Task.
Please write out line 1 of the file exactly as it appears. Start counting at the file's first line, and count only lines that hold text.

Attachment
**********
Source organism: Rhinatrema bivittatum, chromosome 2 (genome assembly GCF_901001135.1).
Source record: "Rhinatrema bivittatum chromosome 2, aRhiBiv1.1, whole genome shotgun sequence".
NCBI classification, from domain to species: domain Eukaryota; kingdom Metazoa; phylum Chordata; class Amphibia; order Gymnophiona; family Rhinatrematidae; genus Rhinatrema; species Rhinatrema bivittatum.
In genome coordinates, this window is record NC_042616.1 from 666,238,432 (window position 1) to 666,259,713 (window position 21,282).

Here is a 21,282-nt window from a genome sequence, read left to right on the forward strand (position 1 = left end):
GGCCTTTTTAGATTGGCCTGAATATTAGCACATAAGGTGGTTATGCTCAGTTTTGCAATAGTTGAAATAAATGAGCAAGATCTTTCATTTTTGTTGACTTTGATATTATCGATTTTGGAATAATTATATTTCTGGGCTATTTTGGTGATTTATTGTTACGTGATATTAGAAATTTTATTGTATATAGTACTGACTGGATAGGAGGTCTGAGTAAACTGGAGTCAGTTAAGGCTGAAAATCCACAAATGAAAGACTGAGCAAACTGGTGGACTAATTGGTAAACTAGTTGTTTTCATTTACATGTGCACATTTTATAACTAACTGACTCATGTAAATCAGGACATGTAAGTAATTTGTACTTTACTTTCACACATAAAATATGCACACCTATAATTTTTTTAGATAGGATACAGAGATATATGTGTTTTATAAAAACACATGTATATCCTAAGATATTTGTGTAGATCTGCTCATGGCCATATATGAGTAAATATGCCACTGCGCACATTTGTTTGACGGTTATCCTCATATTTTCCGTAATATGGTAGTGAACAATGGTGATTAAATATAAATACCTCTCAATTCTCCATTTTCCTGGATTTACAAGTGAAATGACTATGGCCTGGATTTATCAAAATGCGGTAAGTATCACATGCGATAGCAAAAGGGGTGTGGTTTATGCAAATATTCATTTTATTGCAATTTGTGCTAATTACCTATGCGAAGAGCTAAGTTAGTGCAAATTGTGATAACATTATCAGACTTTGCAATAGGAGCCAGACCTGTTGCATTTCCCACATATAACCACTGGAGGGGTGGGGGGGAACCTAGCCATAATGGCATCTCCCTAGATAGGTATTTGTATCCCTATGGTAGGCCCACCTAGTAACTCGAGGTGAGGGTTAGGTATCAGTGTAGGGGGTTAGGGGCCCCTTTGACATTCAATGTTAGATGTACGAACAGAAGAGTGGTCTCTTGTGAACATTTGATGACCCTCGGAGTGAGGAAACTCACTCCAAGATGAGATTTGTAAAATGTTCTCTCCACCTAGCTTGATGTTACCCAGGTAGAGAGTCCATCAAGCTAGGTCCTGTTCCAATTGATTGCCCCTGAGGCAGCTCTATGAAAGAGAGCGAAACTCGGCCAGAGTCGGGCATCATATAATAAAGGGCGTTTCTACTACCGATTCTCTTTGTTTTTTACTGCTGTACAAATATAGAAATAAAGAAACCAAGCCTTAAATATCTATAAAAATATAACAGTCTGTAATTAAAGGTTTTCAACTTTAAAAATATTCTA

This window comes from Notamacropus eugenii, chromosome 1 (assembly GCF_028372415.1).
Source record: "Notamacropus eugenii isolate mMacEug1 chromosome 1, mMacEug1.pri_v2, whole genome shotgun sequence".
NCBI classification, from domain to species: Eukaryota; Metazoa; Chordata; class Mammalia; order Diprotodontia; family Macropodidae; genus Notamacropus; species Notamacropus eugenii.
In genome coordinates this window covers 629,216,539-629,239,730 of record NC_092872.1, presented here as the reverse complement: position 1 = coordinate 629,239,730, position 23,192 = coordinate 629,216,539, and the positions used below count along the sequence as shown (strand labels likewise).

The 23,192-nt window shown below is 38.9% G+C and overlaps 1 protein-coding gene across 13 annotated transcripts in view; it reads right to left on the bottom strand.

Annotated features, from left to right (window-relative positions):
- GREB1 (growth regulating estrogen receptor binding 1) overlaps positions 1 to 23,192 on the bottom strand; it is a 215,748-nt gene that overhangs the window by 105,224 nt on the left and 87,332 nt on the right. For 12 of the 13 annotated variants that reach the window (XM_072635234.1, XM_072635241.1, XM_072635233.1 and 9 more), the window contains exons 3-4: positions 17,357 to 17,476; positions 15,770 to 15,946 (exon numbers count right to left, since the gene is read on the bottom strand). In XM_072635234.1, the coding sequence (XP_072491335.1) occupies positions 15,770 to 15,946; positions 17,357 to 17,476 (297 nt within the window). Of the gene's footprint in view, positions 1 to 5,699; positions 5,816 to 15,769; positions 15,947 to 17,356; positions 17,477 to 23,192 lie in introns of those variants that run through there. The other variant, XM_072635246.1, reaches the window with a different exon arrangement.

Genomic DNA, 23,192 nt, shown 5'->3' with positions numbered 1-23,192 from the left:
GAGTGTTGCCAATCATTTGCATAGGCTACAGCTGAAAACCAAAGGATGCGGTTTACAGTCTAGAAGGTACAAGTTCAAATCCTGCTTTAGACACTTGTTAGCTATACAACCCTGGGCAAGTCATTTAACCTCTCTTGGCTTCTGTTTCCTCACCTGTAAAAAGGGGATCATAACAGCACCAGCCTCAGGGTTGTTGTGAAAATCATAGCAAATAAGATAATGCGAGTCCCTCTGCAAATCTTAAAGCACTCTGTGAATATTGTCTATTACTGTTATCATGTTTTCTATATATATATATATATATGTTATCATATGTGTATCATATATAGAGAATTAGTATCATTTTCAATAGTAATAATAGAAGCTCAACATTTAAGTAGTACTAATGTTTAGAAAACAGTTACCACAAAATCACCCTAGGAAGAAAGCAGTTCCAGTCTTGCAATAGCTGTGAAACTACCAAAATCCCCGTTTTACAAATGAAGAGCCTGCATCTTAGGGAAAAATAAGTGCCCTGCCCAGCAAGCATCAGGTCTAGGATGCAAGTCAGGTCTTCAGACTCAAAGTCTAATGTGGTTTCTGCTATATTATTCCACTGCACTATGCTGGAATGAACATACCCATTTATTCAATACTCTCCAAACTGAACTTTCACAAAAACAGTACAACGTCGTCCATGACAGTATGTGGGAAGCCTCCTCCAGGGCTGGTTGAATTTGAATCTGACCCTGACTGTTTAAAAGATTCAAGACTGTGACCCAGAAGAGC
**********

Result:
Source organism: Rhinatrema bivittatum, chromosome 2 (genome assembly GCF_901001135.1).